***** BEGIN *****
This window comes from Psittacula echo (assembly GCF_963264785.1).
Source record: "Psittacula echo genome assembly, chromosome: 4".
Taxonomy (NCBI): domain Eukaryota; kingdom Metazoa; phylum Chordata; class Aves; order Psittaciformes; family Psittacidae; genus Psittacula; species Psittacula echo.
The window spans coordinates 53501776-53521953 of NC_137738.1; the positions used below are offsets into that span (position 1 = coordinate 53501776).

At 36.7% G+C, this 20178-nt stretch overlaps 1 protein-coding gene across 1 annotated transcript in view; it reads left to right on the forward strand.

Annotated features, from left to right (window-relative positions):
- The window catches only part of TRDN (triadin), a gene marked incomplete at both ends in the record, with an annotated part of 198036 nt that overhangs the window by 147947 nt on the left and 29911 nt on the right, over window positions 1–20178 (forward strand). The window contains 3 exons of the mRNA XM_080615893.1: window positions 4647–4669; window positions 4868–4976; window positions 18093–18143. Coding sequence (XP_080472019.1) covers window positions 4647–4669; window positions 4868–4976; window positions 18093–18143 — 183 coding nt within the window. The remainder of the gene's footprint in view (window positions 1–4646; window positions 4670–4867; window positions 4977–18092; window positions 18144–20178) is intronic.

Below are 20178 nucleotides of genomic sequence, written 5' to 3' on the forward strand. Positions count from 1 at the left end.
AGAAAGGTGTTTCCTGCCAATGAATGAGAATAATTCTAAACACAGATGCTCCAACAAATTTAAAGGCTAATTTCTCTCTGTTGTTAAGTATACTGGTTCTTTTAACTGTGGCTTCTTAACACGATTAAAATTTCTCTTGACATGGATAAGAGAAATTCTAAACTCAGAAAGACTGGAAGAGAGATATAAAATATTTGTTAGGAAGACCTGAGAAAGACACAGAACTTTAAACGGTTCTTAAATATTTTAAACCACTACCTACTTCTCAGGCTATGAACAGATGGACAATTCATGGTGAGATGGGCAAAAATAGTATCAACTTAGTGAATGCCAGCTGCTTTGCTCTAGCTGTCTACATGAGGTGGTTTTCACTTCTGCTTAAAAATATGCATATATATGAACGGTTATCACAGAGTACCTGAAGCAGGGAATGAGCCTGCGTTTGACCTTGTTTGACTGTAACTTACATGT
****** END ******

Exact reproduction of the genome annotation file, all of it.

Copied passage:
This window comes from Psittacula echo (assembly GCF_963264785.1).
Source record: "Psittacula echo genome assembly, chromosome: 4".
Taxonomy (NCBI): domain Eukaryota; kingdom Metazoa; phylum Chordata; class Aves; order Psittaciformes; family Psittacidae; genus Psittacula; species Psittacula echo.
The window spans coordinates 53501776-53521953 of NC_137738.1; the positions used below are offsets into that span (position 1 = coordinate 53501776).

At 36.7% G+C, this 20178-nt stretch overlaps 1 protein-coding gene across 1 annotated transcript in view; it reads left to right on the forward strand.

Annotated features, from left to right (window-relative positions):
- The window catches only part of TRDN (triadin), a gene marked incomplete at both ends in the record, with an annotated part of 198036 nt that overhangs the window by 147947 nt on the left and 29911 nt on the right, over window positions 1–20178 (forward strand). The window contains 3 exons of the mRNA XM_080615893.1: window positions 4647–4669; window positions 4868–4976; window positions 18093–18143. Coding sequence (XP_080472019.1) covers window positions 4647–4669; window positions 4868–4976; window positions 18093–18143 — 183 coding nt within the window. The remainder of the gene's footprint in view (window positions 1–4646; window positions 4670–4867; window positions 4977–18092; window positions 18144–20178) is intronic.

Below are 20178 nucleotides of genomic sequence, written 5' to 3' on the forward strand. Positions count from 1 at the left end.
AGAAAGGTGTTTCCTGCCAATGAATGAGAATAATTCTAAACACAGATGCTCCAACAAATTTAAAGGCTAATTTCTCTCTGTTGTTAAGTATACTGGTTCTTTTAACTGTGGCTTCTTAACACGATTAAAATTTCTCTTGACATGGATAAGAGAAATTCTAAACTCAGAAAGACTGGAAGAGAGATATAAAATATTTGTTAGGAAGACCTGAGAAAGACACAGAACTTTAAACGGTTCTTAAATATTTTAAACCACTACCTACTTCTCAGGCTATGAACAGATGGACAATTCATGGTGAGATGGGCAAAAATAGTATCAACTTAGTGAATGCCAGCTGCTTTGCTCTAGCTGTCTACATGAGGTGGTTTTCACTTCTGCTTAAAAATATGCATATATATGAACGGTTATCACAGAGTACCTGAAGCAGGGAATGAGCCTGCGTTTGACCTTGTTTGACTGTAACTTACATGT